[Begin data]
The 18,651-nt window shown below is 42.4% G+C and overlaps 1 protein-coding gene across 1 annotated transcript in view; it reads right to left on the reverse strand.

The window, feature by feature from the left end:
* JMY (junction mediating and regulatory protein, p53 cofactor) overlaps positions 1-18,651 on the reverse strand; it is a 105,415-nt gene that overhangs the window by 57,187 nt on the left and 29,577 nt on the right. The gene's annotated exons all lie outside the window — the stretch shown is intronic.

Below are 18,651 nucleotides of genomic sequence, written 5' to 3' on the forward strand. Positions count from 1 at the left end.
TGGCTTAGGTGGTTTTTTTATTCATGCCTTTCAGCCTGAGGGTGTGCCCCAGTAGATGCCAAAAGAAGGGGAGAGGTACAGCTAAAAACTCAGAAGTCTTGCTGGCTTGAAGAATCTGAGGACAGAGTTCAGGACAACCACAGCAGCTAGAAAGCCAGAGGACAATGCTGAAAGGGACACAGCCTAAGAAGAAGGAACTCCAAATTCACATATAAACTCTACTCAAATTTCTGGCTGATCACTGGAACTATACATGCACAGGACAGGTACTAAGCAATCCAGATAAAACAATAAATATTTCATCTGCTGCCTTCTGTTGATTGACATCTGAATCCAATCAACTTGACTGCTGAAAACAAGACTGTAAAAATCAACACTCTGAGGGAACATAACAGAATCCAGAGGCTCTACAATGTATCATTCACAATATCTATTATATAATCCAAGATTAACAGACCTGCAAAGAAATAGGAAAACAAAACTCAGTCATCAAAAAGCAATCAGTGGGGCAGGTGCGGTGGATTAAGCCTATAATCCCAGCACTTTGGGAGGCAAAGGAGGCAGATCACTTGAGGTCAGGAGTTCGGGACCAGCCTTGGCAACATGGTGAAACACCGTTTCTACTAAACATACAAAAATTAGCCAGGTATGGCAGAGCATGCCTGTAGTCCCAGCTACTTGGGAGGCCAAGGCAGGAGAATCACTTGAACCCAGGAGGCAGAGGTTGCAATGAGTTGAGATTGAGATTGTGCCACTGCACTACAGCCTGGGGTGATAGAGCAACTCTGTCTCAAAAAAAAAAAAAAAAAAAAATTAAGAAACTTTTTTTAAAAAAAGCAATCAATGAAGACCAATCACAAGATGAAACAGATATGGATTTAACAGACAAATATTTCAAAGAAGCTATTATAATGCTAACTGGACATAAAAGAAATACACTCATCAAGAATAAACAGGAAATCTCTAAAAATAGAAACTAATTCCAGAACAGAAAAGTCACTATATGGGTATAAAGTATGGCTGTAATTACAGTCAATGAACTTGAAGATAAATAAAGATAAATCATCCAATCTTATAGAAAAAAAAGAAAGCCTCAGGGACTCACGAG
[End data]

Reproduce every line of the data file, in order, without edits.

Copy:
The 18,651-nt window shown below is 42.4% G+C and overlaps 1 protein-coding gene across 1 annotated transcript in view; it reads right to left on the reverse strand.

The window, feature by feature from the left end:
* JMY (junction mediating and regulatory protein, p53 cofactor) overlaps positions 1-18,651 on the reverse strand; it is a 105,415-nt gene that overhangs the window by 57,187 nt on the left and 29,577 nt on the right. The gene's annotated exons all lie outside the window — the stretch shown is intronic.

Below are 18,651 nucleotides of genomic sequence, written 5' to 3' on the forward strand. Positions count from 1 at the left end.
TGGCTTAGGTGGTTTTTTTATTCATGCCTTTCAGCCTGAGGGTGTGCCCCAGTAGATGCCAAAAGAAGGGGAGAGGTACAGCTAAAAACTCAGAAGTCTTGCTGGCTTGAAGAATCTGAGGACAGAGTTCAGGACAACCACAGCAGCTAGAAAGCCAGAGGACAATGCTGAAAGGGACACAGCCTAAGAAGAAGGAACTCCAAATTCACATATAAACTCTACTCAAATTTCTGGCTGATCACTGGAACTATACATGCACAGGACAGGTACTAAGCAATCCAGATAAAACAATAAATATTTCATCTGCTGCCTTCTGTTGATTGACATCTGAATCCAATCAACTTGACTGCTGAAAACAAGACTGTAAAAATCAACACTCTGAGGGAACATAACAGAATCCAGAGGCTCTACAATGTATCATTCACAATATCTATTATATAATCCAAGATTAACAGACCTGCAAAGAAATAGGAAAACAAAACTCAGTCATCAAAAAGCAATCAGTGGGGCAGGTGCGGTGGATTAAGCCTATAATCCCAGCACTTTGGGAGGCAAAGGAGGCAGATCACTTGAGGTCAGGAGTTCGGGACCAGCCTTGGCAACATGGTGAAACACCGTTTCTACTAAACATACAAAAATTAGCCAGGTATGGCAGAGCATGCCTGTAGTCCCAGCTACTTGGGAGGCCAAGGCAGGAGAATCACTTGAACCCAGGAGGCAGAGGTTGCAATGAGTTGAGATTGAGATTGTGCCACTGCACTACAGCCTGGGGTGATAGAGCAACTCTGTCTCAAAAAAAAAAAAAAAAAAAAATTAAGAAACTTTTTTTAAAAAAAGCAATCAATGAAGACCAATCACAAGATGAAACAGATATGGATTTAACAGACAAATATTTCAAAGAAGCTATTATAATGCTAACTGGACATAAAAGAAATACACTCATCAAGAATAAACAGGAAATCTCTAAAAATAGAAACTAATTCCAGAACAGAAAAGTCACTATATGGGTATAAAGTATGGCTGTAATTACAGTCAATGAACTTGAAGATAAATAAAGATAAATCATCCAATCTTATAGAAAAAAAAGAAAGCCTCAGGGACTCACGAG